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For much of the 19th and early 20th centuries, Trenton was one of the major US centers for ceramics of all kinds, including tile and pottery. This industry leaked away from the heavily unionized (and environmentally regulated) northeast after WWII, and eventually went overseas. Today, there’s virtually no ceramics manufactured in Trenton. But there is one, unique remnant of this local industry about 45 minutes away in Doylestown.
Moravian Pottery & Tile Works was founded in 1898 by Henry Chapman Mercer — a key figure in America’s Arts & Crafts movement. He directed its operation until his death in 1930, and the factory remained in business until the mid-1950s. It reopened in the 1970s as a “living museum”, subsidized by Bucks County.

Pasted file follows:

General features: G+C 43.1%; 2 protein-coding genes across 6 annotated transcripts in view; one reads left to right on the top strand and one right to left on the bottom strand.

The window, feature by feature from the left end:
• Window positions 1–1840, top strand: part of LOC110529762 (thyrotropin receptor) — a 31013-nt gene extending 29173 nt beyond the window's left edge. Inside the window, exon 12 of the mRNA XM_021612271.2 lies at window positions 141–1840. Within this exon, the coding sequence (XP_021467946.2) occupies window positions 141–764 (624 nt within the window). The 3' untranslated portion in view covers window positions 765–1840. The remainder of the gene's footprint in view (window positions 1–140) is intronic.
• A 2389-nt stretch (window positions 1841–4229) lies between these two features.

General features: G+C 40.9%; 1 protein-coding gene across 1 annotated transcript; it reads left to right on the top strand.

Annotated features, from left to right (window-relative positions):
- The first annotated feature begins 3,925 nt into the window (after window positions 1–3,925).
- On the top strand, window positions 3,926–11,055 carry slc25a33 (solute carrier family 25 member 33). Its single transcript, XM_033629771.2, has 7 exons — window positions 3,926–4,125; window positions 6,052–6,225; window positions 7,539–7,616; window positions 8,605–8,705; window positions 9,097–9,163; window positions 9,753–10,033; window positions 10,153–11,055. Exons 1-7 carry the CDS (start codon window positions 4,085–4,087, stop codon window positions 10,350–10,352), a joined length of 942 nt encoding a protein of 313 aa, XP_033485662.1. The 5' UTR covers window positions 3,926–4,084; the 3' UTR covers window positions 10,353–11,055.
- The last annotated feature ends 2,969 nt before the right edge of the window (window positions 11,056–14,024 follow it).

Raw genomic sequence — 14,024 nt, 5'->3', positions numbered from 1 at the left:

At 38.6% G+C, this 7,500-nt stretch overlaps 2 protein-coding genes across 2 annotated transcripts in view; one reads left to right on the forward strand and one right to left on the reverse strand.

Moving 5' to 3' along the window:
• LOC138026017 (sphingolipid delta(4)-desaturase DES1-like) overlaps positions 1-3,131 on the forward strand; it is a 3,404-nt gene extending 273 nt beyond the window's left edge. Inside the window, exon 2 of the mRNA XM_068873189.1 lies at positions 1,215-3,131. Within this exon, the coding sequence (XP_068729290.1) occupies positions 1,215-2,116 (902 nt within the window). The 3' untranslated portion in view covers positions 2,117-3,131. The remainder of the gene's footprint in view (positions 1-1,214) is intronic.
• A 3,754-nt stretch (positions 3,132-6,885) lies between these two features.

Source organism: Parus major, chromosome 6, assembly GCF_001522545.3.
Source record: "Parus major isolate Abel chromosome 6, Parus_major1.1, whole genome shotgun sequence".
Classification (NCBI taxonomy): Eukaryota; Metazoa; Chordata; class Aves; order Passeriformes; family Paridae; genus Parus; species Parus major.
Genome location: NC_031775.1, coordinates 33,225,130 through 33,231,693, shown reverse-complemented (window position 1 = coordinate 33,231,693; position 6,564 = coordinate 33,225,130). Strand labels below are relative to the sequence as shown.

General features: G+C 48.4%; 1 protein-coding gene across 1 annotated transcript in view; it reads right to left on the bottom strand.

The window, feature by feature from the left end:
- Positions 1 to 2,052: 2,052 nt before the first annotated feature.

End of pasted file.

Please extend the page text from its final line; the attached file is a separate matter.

Reproduction tiles are made today using Mercer’s original molds, clay that is obtained locally and has properties similar to those of Mercer’s original source, slips and glazes that follow Mercer’s final formulations, although some have been modified to reduce heavy-metal content. The tiles are absolutely beautiful, make fabulous additions to any home, and spectacular gifts. I admit to loving this stuff and being biased: when we renovated our Trenton home, we installed a fireplace mantle facing designed by Mercer using Moravian Tile.
If you visit Doylestown and the tile works, try to get a tour of Mercer’s home, Fonthill, which shares the same grounds. Mercer was a true Victorian eccentric genius, and the tour reveals many of his eccentricities along with his incredible personal collection of tiles and objets d’art.